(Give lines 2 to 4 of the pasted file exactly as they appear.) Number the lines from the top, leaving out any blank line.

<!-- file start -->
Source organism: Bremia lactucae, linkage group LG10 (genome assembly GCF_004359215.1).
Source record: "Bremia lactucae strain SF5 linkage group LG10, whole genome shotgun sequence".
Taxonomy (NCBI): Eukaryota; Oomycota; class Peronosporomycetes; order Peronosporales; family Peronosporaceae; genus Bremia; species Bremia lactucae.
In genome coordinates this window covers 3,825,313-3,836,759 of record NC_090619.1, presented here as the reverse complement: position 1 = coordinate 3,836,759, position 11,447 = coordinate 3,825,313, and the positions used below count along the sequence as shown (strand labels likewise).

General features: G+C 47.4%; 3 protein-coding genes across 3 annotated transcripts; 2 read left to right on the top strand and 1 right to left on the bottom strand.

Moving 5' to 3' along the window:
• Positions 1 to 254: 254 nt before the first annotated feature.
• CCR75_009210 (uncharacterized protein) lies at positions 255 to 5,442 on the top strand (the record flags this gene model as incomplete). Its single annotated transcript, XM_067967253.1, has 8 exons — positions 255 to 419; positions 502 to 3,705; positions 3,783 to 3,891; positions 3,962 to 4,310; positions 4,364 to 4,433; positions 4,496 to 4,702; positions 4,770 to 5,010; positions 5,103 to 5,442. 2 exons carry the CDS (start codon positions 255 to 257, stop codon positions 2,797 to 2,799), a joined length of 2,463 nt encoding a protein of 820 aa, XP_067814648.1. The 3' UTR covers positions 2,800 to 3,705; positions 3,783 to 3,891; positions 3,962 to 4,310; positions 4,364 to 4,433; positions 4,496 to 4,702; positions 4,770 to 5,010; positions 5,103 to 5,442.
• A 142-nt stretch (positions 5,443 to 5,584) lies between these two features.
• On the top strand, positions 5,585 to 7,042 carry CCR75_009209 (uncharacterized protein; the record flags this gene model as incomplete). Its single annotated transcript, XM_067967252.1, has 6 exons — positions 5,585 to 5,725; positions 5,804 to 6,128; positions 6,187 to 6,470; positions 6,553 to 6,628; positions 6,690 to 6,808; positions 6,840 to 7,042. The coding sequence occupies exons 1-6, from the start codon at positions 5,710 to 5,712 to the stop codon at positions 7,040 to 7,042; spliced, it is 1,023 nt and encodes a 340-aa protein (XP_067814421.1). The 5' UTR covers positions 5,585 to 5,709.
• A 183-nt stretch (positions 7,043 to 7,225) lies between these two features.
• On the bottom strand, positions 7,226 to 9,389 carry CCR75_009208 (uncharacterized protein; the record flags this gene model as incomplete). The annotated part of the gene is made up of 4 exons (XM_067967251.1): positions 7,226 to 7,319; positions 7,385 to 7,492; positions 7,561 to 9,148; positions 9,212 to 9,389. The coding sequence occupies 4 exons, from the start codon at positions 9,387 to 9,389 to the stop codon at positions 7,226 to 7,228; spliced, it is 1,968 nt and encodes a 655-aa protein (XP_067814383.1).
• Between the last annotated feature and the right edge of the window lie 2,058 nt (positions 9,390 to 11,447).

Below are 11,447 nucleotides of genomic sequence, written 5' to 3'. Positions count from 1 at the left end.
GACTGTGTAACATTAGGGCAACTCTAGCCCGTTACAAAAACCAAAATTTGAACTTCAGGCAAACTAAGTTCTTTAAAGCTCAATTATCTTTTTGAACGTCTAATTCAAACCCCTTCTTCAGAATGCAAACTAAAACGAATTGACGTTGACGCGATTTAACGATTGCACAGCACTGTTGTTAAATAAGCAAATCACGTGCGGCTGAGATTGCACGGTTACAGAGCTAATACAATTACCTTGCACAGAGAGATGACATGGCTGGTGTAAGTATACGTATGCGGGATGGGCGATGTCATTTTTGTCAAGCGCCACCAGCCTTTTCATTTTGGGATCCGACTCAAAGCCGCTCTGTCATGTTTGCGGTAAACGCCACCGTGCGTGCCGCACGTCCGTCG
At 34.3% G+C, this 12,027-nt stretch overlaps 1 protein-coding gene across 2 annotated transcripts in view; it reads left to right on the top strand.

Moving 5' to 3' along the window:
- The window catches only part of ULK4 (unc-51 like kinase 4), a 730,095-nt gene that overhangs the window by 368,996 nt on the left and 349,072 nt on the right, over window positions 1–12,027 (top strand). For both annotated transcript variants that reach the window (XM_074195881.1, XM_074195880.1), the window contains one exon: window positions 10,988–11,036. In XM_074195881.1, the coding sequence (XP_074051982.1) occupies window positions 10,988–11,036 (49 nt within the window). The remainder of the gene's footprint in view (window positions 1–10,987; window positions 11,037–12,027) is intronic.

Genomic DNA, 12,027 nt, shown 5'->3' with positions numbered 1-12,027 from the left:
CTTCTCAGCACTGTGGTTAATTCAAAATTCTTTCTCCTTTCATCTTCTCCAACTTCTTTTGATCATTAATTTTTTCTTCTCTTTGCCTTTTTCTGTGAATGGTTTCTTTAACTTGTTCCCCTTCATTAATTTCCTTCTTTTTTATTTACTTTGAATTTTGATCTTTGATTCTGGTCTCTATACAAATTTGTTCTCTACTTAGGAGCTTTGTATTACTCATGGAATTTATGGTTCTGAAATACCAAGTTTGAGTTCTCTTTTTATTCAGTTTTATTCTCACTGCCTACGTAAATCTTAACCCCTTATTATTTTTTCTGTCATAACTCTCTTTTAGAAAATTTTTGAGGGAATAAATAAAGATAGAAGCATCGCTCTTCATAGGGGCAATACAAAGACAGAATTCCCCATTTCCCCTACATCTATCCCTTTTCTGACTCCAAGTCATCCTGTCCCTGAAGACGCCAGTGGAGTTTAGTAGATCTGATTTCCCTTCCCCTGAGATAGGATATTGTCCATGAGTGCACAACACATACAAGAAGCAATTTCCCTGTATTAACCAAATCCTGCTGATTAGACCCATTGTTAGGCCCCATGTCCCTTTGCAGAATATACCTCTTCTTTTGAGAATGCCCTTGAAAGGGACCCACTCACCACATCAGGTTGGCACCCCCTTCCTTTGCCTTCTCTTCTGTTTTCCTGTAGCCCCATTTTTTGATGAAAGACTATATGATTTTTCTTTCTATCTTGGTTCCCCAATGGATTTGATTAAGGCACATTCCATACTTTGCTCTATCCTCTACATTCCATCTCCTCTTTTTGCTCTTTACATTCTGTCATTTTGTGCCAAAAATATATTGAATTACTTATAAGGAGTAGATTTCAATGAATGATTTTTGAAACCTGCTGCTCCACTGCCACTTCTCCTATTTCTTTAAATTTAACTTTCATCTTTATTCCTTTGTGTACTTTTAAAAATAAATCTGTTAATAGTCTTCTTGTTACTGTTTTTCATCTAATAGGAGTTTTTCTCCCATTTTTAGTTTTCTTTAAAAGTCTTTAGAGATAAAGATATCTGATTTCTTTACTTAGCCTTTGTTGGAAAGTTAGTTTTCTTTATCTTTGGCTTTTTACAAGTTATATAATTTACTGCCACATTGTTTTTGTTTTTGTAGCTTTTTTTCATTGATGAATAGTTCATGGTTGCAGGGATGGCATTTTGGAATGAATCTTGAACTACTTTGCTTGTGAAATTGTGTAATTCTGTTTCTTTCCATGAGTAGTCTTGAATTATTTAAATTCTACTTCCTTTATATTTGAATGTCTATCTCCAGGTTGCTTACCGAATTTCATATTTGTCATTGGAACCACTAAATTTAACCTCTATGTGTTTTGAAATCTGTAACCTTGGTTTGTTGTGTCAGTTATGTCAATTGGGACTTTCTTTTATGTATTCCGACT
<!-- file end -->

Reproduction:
Source record: "Bremia lactucae strain SF5 linkage group LG10, whole genome shotgun sequence".
Taxonomy (NCBI): Eukaryota; Oomycota; class Peronosporomycetes; order Peronosporales; family Peronosporaceae; genus Bremia; species Bremia lactucae.
In genome coordinates this window covers 3,825,313-3,836,759 of record NC_090619.1, presented here as the reverse complement: position 1 = coordinate 3,836,759, position 11,447 = coordinate 3,825,313, and the positions used below count along the sequence as shown (strand labels likewise).